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Journal Article

Citation

Mehta NK, Siegel J, Cowan B, Johnson J, Hojjat H, Chung MT, Carron MA. Ann. Otol. Rhinol. Laryngol. 2021; ePub(ePub): ePub.

Copyright

(Copyright © 2021, Annals Publishing)

DOI

10.1177/00034894211026478

PMID

unavailable

Abstract

IMPORTANCE: American football is a popular high-impact sport, leading to 2.7 million injuries in the United States annually. Recent evidence in football-related neurological damage has spurred national interest in player-safety. Football players injure their head and neck in up to 26% of total injuries. Variation in injury patterns between age groups and correlated hospitalizations for football-related head and neck injury has yet to be characterized.

OBJECTIVE: Our aim is to evaluate injury patterns among American-football related head and neck trauma.

METHODS: A retrospective cohort study of patients with football-related head and neck injury in the National Electronic Injury Surveillance System (NEISS).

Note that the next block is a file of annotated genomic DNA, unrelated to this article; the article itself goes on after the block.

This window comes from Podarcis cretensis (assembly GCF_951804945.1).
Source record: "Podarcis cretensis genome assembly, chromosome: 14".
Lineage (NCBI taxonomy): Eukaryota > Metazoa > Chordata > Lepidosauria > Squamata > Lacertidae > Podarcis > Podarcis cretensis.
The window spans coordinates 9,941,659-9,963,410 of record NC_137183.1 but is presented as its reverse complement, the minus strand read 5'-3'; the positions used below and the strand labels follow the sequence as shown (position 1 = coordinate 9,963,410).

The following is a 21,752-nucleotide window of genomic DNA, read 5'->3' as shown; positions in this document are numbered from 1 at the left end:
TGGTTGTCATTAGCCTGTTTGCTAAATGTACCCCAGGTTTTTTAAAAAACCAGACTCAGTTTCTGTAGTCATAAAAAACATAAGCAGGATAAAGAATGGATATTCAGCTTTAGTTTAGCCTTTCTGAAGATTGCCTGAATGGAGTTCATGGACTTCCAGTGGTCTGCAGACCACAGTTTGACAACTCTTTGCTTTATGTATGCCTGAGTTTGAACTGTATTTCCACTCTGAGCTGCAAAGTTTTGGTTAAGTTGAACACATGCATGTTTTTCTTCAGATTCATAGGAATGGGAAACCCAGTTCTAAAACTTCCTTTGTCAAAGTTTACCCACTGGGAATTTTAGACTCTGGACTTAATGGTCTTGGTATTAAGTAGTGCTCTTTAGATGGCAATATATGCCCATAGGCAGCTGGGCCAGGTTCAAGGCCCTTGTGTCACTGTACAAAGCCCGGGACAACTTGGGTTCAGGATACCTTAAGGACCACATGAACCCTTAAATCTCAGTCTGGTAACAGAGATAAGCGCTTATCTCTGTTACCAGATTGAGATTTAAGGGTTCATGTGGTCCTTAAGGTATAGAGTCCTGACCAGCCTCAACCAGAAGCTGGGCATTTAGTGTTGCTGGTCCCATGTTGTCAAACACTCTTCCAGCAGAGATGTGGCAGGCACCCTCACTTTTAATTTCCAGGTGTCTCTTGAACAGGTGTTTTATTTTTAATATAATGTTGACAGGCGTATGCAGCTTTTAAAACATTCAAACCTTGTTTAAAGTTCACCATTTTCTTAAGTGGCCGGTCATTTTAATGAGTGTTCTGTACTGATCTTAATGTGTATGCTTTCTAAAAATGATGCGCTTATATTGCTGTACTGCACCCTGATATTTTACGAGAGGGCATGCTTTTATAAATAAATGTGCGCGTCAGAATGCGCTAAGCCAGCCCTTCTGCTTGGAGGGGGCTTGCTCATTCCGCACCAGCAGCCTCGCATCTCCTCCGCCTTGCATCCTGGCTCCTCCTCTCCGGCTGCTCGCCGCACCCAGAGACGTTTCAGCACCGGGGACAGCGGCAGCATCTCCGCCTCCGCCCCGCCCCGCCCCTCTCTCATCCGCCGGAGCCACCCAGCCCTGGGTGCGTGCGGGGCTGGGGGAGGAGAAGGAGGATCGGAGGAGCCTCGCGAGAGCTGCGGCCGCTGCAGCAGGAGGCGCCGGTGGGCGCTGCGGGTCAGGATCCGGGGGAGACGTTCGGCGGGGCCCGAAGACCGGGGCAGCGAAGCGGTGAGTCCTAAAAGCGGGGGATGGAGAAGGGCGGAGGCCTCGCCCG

RESULTS: Nearly 100ā€‰000 ED visits for football-related head and neck injuries occur annually. Males comprised 95% of patients, with a median age of 13. The head comprised 70% of injuries followed by the face (13%). The most common diagnoses were concussions (39%), internal organ injury (26%), and lacerations (11%). Pediatric patients were more likely to sustain concussions while adults experienced more lacerations (Pā€‰<ā€‰.05%). Fractures and nerve damage were rare injuries but caused a disproportionate share of hospitalizations.

CONCLUSION: Pediatric males are most likely to present for emergency care from football-related injury to the head and neck. Evaluating physicians can anticipate concussions, internal organ injury, and lacerations among presenting patients. Concussions, facial fractures, and nerve damage are injuries most likely to lead to hospitalization.


Language: en

Keywords

football injuries; football trauma; head and neck; head and neck trauma; tackle-football

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